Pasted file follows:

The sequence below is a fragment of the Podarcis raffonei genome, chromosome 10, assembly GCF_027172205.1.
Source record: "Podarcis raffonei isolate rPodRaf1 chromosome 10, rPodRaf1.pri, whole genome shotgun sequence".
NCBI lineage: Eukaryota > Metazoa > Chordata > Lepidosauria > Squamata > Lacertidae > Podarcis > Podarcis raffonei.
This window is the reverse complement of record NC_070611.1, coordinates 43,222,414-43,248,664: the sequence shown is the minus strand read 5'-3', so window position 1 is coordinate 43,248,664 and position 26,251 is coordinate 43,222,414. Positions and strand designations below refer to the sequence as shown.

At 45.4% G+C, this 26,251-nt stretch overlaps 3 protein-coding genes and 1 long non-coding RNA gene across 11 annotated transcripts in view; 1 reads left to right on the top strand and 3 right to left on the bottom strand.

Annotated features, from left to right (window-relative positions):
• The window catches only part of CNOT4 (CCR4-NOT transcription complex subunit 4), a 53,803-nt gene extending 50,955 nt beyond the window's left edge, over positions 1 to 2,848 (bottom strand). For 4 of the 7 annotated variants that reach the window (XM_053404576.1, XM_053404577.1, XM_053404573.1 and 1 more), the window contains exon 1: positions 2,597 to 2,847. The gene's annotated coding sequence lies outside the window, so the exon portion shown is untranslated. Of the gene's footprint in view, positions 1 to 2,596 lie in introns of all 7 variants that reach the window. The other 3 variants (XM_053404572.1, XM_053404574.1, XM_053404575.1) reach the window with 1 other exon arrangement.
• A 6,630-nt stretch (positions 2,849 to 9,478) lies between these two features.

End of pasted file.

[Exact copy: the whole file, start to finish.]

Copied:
The sequence below is a fragment of the Podarcis raffonei genome, chromosome 10, assembly GCF_027172205.1.
Source record: "Podarcis raffonei isolate rPodRaf1 chromosome 10, rPodRaf1.pri, whole genome shotgun sequence".
NCBI lineage: Eukaryota > Metazoa > Chordata > Lepidosauria > Squamata > Lacertidae > Podarcis > Podarcis raffonei.
This window is the reverse complement of record NC_070611.1, coordinates 43,222,414-43,248,664: the sequence shown is the minus strand read 5'-3', so window position 1 is coordinate 43,248,664 and position 26,251 is coordinate 43,222,414. Positions and strand designations below refer to the sequence as shown.

At 45.4% G+C, this 26,251-nt stretch overlaps 3 protein-coding genes and 1 long non-coding RNA gene across 11 annotated transcripts in view; 1 reads left to right on the top strand and 3 right to left on the bottom strand.

Annotated features, from left to right (window-relative positions):
• The window catches only part of CNOT4 (CCR4-NOT transcription complex subunit 4), a 53,803-nt gene extending 50,955 nt beyond the window's left edge, over positions 1 to 2,848 (bottom strand). For 4 of the 7 annotated variants that reach the window (XM_053404576.1, XM_053404577.1, XM_053404573.1 and 1 more), the window contains exon 1: positions 2,597 to 2,847. The gene's annotated coding sequence lies outside the window, so the exon portion shown is untranslated. Of the gene's footprint in view, positions 1 to 2,596 lie in introns of all 7 variants that reach the window. The other 3 variants (XM_053404572.1, XM_053404574.1, XM_053404575.1) reach the window with 1 other exon arrangement.
• A 6,630-nt stretch (positions 2,849 to 9,478) lies between these two features.